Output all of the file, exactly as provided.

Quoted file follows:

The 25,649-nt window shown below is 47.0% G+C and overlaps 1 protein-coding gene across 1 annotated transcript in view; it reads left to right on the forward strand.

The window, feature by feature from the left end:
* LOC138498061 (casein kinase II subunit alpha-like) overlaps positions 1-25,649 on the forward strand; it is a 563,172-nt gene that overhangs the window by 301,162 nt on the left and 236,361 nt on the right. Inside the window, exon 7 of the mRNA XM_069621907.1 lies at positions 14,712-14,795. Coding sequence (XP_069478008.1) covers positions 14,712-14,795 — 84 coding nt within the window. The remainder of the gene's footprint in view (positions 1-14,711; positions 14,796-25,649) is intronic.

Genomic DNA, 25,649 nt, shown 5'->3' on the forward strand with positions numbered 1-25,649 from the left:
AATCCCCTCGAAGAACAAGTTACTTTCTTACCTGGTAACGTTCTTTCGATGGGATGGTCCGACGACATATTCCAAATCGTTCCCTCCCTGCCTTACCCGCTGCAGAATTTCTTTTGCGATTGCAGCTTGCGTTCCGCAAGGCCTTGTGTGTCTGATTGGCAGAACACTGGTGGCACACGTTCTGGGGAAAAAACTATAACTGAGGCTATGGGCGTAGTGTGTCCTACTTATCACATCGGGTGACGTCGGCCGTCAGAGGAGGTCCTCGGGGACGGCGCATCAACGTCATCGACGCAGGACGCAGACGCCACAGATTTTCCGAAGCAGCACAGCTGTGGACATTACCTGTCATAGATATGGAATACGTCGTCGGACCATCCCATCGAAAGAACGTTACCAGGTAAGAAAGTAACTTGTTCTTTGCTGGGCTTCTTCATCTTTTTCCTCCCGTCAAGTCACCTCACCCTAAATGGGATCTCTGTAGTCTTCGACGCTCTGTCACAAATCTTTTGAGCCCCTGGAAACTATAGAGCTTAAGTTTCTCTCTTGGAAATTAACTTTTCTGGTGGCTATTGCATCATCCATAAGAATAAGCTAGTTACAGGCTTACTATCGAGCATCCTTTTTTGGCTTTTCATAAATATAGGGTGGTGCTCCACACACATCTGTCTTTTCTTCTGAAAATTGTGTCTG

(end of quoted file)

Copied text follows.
The 25,649-nt window shown below is 47.0% G+C and overlaps 1 protein-coding gene across 1 annotated transcript in view; it reads left to right on the forward strand.

The window, feature by feature from the left end:
* LOC138498061 (casein kinase II subunit alpha-like) overlaps positions 1-25,649 on the forward strand; it is a 563,172-nt gene that overhangs the window by 301,162 nt on the left and 236,361 nt on the right. Inside the window, exon 7 of the mRNA XM_069621907.1 lies at positions 14,712-14,795. Coding sequence (XP_069478008.1) covers positions 14,712-14,795 — 84 coding nt within the window. The remainder of the gene's footprint in view (positions 1-14,711; positions 14,796-25,649) is intronic.

Genomic DNA, 25,649 nt, shown 5'->3' on the forward strand with positions numbered 1-25,649 from the left:
AATCCCCTCGAAGAACAAGTTACTTTCTTACCTGGTAACGTTCTTTCGATGGGATGGTCCGACGACATATTCCAAATCGTTCCCTCCCTGCCTTACCCGCTGCAGAATTTCTTTTGCGATTGCAGCTTGCGTTCCGCAAGGCCTTGTGTGTCTGATTGGCAGAACACTGGTGGCACACGTTCTGGGGAAAAAACTATAACTGAGGCTATGGGCGTAGTGTGTCCTACTTATCACATCGGGTGACGTCGGCCGTCAGAGGAGGTCCTCGGGGACGGCGCATCAACGTCATCGACGCAGGACGCAGACGCCACAGATTTTCCGAAGCAGCACAGCTGTGGACATTACCTGTCATAGATATGGAATACGTCGTCGGACCATCCCATCGAAAGAACGTTACCAGGTAAGAAAGTAACTTGTTCTTTGCTGGGCTTCTTCATCTTTTTCCTCCCGTCAAGTCACCTCACCCTAAATGGGATCTCTGTAGTCTTCGACGCTCTGTCACAAATCTTTTGAGCCCCTGGAAACTATAGAGCTTAAGTTTCTCTCTTGGAAATTAACTTTTCTGGTGGCTATTGCATCATCCATAAGAATAAGCTAGTTACAGGCTTACTATCGAGCATCCTTTTTTGGCTTTTCATAAATATAGGGTGGTGCTCCACACACATCTGTCTTTTCTTCTGAAAATTGTGTCTG